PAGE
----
Outnumbered and Outmuscled - Living with a pack
Insight into the life of a multiple dog owner; the questions and answer that are on everyone's mind.
- "That" person
- "They don't live in the house....do they?"
- "Your house must be filthy and smell like dog all the time!"
- "It must be expensive!"
- "How do you manage?"
- "So why go through the trouble?"
I'm sure you have seen that particular person. The one with four fifty pound bags of premium dog food in their shopping cart. The one staring at the selection of collars and saying, "Do you have any in a larger size?"; or maybe you have seen them in the toy aisle giggling to themselves over those "guaranteed not to be destroyed" toys. You think to yourself, "What kind of zoo do they live in or what kind of animals could they possibly have living in their backyard?" Let me introduce you to my pack, because you see I am "that" person. We currently share our home with one 5 year old Great Dane, one 3 year old Great Pyrenees, and two Argentine Masiff pups, one three months and one ten months.
"They don't live in the house....do they?"
Inevitably, this is the first or second question asked of me, when people find out I share my house with a current 450 pounds of canine. The answer is, and always will be, of course. Living with four large dogs is not only a way of life, it has become an inexpensive decorating style. Minimalist decorating is essential; you only worry about knicknacks once before a large tail swipes it right off the table in eager appreciation of an ear rub. Expensive rug are not needed at our house, the floor is always warmed by one large furry body or another. Our house is not full of clutter or debris, at the most you might have to move the slightly soggy rawhide, but compared to some homes, that isn't so bad.
"Your house must be filthy and smell like dog all the time!"
True, there are occassions when my house smells like a pack of wet dogs; but that is normally when all four have just come in from playing outside in a rain storm. And yes, I have the periodic muddy footprint trail through my kitchen. But the key is disciplne and consistency, both of the humans and the canines. I clean my house top to bottom every day to get rid of any "doggy evidence", i.e. hair or mud . This not only helps me keep my sanity, but my home is always ready for unannounced guests. You are far more likely to notice we have an eight year old son, before you would guess how many or what size our dogs are.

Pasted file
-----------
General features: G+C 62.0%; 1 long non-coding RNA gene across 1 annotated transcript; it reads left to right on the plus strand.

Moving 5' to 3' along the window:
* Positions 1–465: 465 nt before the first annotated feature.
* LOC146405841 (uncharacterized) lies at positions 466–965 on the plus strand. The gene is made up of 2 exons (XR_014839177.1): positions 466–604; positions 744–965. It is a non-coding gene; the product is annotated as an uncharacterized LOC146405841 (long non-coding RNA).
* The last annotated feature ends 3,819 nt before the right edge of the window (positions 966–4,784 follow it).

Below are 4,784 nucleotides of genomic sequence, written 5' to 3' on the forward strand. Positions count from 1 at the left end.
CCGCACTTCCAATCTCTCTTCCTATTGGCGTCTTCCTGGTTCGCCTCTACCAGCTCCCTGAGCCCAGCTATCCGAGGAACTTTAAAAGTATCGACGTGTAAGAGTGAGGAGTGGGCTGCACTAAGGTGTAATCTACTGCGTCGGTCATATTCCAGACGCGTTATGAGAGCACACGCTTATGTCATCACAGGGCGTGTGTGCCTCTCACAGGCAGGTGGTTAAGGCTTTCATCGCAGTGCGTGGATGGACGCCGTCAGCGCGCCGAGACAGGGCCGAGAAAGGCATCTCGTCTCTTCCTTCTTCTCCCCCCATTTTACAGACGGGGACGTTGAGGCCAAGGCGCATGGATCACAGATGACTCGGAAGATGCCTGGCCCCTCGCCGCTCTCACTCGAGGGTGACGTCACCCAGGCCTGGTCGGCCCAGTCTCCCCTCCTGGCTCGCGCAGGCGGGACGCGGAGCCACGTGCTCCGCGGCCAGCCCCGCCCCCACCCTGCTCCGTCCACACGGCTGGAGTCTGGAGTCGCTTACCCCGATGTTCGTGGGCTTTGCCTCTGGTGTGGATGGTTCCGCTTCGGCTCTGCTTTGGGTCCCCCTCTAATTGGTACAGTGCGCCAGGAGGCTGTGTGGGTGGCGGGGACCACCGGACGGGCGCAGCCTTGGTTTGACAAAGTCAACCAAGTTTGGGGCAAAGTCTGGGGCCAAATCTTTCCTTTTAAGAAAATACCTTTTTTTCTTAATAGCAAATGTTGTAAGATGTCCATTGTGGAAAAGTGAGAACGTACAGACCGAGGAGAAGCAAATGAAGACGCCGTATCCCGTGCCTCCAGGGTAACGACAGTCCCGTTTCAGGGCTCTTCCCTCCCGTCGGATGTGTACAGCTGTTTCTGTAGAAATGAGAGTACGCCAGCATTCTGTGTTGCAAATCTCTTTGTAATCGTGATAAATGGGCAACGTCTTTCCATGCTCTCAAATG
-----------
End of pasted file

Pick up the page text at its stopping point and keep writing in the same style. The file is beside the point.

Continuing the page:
"It must be expensive!"
Without a doubt, I will be the first one to tell you that having even one large dog can be like adding another kid to your expense account. And when you add four, things can get even more expensive. The price of veterinary procedures and medications are often directly related to the size of the pet. In order, to help keep those vet bills down, we feed premium food, which can be a literal lifesaver for many large and giant breed dogs. That food can range up to a dollar a pound and when even our smallest pup eats four cups a day, you can imagine what our feed bill is like.
"How do you manage?"
The key to having a pack of dogs in your home, besides spartan taste, is discipline and consistency from an early age. So many people treat their puppies as if they will stay an eight inch tall and eight pound ball of cuteness it's entire life. In our home, the dogs are treated as if they are already 200 pounds right from the get go. You won't find me handing any of my dogs table scraps while there is a human eating nearby. When your dog can stir the gravy on the stove with his tongue, it is imperative you make a definite distinction between dog food and human food. That is not to say my dogs don't get the occassional juicy tidbit left over from a holiday meal; but they do only get it after their human relations have finished and cleared the table.
In our home, the leaders of the pack are the ones who walk on two legs and have thumbs. The heirarchy goes down from there based on longevity. I have found that the dogs instill their own brand of ranking, which seems to be based on who gets the best spot on the couch. From the very beginning the dogs are taught respect for humans and are socialized like you would a child. We go to the parks, we go to school and we even go to those few establishments that allow dogs. When you are willing to be a compassionate leader and teacher, you will be rewarded by a loving and well trained canine.
"So why go through the trouble?"
Yes, it is alot of work. Yes, it can be expensive. Yes, I will never have a house full of knickknacks. And yes, it is worth it. Our pets are like family. We have the clown, the mediator, the troublemaker and the whiner. Our lives are never boring and they are enriched every single day by wagging tails and loving licks. Bringing a pet into your home, whether it be one or four, can help you relax, lower your blood pressure, and give you a nonjudgemental shoulder on which to cry. All they ask in return, is love, food, water and your promise that they have a place to stay until they cross the rainbow bridge. In the end you will see, when you become the leader of a pack, the trouble just doesn't matter.